How to photograph GUNPLA

November 18, 2013 at 12:04 | Posted in How-to | 2 Comments
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#The following is based on my own limited experience in photography, so take it with a pinch of salt.

So after spending hours completing your model kit, it’s only natural that you would want to take a picture and show it to random people on the internet. While snapping a photo with your camera phone sounds simple enough, quite often the results don’t do justice to your model kit. The following steps require a bit more time & effort, but you’ll get a blur-free, less noisy, and overall nicer photo of your model kit.

Here’s what I use for my setup:

  • Light source : I use a USB-powered flexible lamp. Getting one with controllable brightness is a bonus. You can also use multiple light sources.
  • Camera : My go to setup is the Olympus OMD-EM1 mirrorless camera with 12-40mm f2.8 lens. Any DSLR, mirrorless, or compact camera with manual controls will do.
  • Sturdy tripod : To stabilize the camera and prevent blurry photos. I’m using the Slik Mini II with a ballhead.
  • Background paper : Acts as the background of the photo. Nothing’s more distracting than a gunpla pic with a view of someone’s bedroom. I prefer black or a white-blue graduated background paper.
  • Mirror (optional) : A normal mirror to reflect light from the light source to shadowy areas on the model kit.
  • Action base (optional) : To give more options in posing the model kit
  • And don’t forget the completed model kit.

The setup:

That’s what my makeshift studio looks like; it’s also my computer table. Here’s a cartoon of what it looks like from the side:

I experimented with a DIY lightbox made from a cardboard box but I ditched it because I couldn’t find space to store it in my cramped apartment. If you have a permanent space for a photo shoot, that’s obviously better.

So here’s what I do for every photo shoot:

1) Drape the background paper over my monitor.

2) Pose the model kit (see below) and put it in front of the camera (on a tripod). A tripod with a ballhead is recommended because it allows you to position the camera more easily to get those good angles.

3) Adjust the position the table lamp so that the model kit is well illuminated. Optional: Position the mirror so that light reflects onto heavily shadowed areas.

4) Setup the camera and *snap*

5) Change the pose and/or camera angle, and take more photos.

Camera settings:

It would be good if you’re familiar with your camera and its various settings. Here’s mine: *Some photography jargon ahead*

  • Aperture mode (A), set to small aperture settings (f8-f11) for maximum depth of field.
  • Lowest ISO speed available to your camera (e.g. ISO100). This reduces noise & loss of detail of high ISO speeds.
  • Set the shutter to 2 second timer. This is to minimize blurring when the shutter is pressed. If your camera has an anti-shock feature, then use it.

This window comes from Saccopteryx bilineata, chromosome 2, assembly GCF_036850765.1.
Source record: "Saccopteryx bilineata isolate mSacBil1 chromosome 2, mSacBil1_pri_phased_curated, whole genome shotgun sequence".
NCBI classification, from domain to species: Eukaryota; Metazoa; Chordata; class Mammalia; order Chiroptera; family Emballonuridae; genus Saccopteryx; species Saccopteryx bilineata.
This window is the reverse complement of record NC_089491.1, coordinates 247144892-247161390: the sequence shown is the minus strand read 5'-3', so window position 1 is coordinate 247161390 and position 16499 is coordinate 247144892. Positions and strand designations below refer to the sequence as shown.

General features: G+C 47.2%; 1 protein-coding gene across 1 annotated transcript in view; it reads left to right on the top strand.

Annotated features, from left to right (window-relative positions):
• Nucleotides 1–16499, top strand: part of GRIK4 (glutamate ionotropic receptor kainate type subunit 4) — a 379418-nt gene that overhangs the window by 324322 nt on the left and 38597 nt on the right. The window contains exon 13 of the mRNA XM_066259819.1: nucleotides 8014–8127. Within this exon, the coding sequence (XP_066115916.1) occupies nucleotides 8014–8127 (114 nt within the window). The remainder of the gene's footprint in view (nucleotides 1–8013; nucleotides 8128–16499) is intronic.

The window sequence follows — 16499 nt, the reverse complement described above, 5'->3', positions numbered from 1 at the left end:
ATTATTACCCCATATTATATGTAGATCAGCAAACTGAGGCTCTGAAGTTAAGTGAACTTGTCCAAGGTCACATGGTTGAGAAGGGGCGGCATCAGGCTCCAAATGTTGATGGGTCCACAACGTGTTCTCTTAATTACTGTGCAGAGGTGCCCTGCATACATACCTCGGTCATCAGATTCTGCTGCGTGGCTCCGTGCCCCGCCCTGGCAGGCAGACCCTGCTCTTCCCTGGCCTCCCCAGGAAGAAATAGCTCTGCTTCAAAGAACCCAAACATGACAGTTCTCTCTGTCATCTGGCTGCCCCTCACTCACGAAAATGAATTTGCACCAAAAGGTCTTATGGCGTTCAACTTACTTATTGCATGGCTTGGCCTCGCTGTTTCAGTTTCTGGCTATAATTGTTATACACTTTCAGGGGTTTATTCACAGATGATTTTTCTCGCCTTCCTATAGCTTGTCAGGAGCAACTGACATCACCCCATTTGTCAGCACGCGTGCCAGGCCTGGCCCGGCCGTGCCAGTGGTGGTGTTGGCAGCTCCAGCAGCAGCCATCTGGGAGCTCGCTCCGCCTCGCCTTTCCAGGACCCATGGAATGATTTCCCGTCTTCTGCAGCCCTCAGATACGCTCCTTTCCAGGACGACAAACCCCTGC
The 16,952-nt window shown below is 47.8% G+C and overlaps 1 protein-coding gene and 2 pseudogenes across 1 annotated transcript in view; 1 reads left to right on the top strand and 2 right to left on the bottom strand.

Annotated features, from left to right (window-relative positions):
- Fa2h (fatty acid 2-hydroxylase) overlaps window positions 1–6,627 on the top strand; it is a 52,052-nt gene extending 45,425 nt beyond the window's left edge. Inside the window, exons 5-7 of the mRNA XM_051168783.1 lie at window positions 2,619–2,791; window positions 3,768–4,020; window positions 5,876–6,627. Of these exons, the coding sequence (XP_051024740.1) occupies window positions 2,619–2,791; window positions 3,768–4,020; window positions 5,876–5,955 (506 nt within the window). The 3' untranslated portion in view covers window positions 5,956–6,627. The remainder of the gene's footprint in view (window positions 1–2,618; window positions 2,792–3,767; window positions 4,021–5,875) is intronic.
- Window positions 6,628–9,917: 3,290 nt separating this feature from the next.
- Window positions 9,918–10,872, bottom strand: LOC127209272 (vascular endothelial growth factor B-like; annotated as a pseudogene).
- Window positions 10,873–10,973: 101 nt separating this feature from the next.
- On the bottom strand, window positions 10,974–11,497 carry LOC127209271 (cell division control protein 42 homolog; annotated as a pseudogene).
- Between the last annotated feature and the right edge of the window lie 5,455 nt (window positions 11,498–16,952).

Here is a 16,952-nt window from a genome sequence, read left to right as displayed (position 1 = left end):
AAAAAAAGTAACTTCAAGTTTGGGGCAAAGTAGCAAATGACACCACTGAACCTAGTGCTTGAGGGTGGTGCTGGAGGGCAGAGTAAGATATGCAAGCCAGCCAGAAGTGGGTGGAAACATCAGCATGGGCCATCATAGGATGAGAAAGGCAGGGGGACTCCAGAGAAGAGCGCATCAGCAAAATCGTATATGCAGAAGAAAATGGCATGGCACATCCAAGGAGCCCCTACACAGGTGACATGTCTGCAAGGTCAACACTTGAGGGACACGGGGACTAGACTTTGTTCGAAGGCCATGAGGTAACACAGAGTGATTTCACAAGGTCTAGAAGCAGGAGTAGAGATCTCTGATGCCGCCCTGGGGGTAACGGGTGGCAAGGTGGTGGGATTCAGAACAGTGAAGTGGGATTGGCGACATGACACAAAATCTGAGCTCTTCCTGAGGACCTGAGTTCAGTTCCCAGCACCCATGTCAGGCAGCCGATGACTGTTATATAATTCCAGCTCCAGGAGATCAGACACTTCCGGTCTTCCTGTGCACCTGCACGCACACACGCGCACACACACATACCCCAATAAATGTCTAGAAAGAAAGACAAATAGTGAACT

• You can set white balance according to the light source (flourescent, tungsten, custom white balance etc). But I just leave it to auto white-balance and edit it later using Lightroom software.
  • Turn off image stabilization (lens or in-body). Since the camera is stabilized on a tripod already, I just turn off this feature.
  • Focusing: if possible, move the focus point to a specific point, usually the head of the model kit. If not, manually focus to the region of interest.

During shooting, I like to move the position of the camera (attached to tripod) to get interesting angles. I use the wide angles of my lens (24-30mm equivalent) for full-body and action shots and the long end (80mm equivalent) for close-up shots. You can also use a macro lens for close ups, if you have one.

When using the wide-angles, I like to get close to the model & shoot from a low angle to emphasize & exaggerate the perspectives.

You may notice I don’t use a flash (in-body or external flash). Since I’m dealing with a non-human, plastic model, I can get it to hold a pose indefinitely and not worry about shutter speeds.

Posing your model

Another important aspect to photographing your model kit is the pose. This is particularly true for the humanoid-form of Gunpla kits. I think this rather old picture best summarizes how to pose your Gunpla kit:


Another way to put it is, try and imagine that YOU are the Gunpla being photographed. You wouldn’t want to appear limp and toy-like in front of the camera, do you? Other than that, it’s up to your creativity. You can always browse some hobby magazines or internet forums to imitate some nice poses. Or you can fall back to the standard Strike Gundam pose :



And there you have it. It may not be a definitive guide on Gunpla photography, but I find that it works for me. Generally I tend to spend an hour or so for photography because I like to try out different poses and viewing angles. As I mentioned earlier, it takes a bit more time & effort but the end product is definitely worth it. Ultimately, it’s up to you to decide what works best for your needs.


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  1. Hi, thanks for your article here. Can you show me some tips to make the clear parts (beam, laser effects etc.) glow brightly?

    • A laser pointer. Maybe I’ll make a proper post about it one day

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